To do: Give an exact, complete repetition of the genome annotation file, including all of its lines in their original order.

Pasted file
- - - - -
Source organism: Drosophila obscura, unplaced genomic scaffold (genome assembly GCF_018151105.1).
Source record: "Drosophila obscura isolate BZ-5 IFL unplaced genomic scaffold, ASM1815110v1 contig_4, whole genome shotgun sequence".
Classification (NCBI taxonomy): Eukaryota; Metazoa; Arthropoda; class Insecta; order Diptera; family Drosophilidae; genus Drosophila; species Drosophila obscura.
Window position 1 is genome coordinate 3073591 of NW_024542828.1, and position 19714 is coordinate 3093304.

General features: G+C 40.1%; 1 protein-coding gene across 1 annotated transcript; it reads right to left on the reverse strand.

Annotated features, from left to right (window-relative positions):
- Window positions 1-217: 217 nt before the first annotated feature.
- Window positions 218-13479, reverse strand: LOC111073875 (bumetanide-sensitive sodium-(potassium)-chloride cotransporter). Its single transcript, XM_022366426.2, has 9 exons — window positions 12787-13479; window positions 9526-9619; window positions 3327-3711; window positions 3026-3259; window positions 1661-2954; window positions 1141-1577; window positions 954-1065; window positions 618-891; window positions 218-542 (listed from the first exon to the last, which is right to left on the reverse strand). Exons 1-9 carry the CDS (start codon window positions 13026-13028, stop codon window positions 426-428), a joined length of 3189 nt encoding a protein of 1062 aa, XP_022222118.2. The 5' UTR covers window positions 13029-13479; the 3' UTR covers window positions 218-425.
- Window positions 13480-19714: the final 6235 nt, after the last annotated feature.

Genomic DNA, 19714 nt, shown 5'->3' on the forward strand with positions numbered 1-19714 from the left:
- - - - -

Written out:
Source organism: Drosophila obscura, unplaced genomic scaffold (genome assembly GCF_018151105.1).
Source record: "Drosophila obscura isolate BZ-5 IFL unplaced genomic scaffold, ASM1815110v1 contig_4, whole genome shotgun sequence".
Classification (NCBI taxonomy): Eukaryota; Metazoa; Arthropoda; class Insecta; order Diptera; family Drosophilidae; genus Drosophila; species Drosophila obscura.
Window position 1 is genome coordinate 3073591 of NW_024542828.1, and position 19714 is coordinate 3093304.

General features: G+C 40.1%; 1 protein-coding gene across 1 annotated transcript; it reads right to left on the reverse strand.

Annotated features, from left to right (window-relative positions):
- Window positions 1-217: 217 nt before the first annotated feature.
- Window positions 218-13479, reverse strand: LOC111073875 (bumetanide-sensitive sodium-(potassium)-chloride cotransporter). Its single transcript, XM_022366426.2, has 9 exons — window positions 12787-13479; window positions 9526-9619; window positions 3327-3711; window positions 3026-3259; window positions 1661-2954; window positions 1141-1577; window positions 954-1065; window positions 618-891; window positions 218-542 (listed from the first exon to the last, which is right to left on the reverse strand). Exons 1-9 carry the CDS (start codon window positions 13026-13028, stop codon window positions 426-428), a joined length of 3189 nt encoding a protein of 1062 aa, XP_022222118.2. The 5' UTR covers window positions 13029-13479; the 3' UTR covers window positions 218-425.
- Window positions 13480-19714: the final 6235 nt, after the last annotated feature.

Genomic DNA, 19714 nt, shown 5'->3' on the forward strand with positions numbered 1-19714 from the left: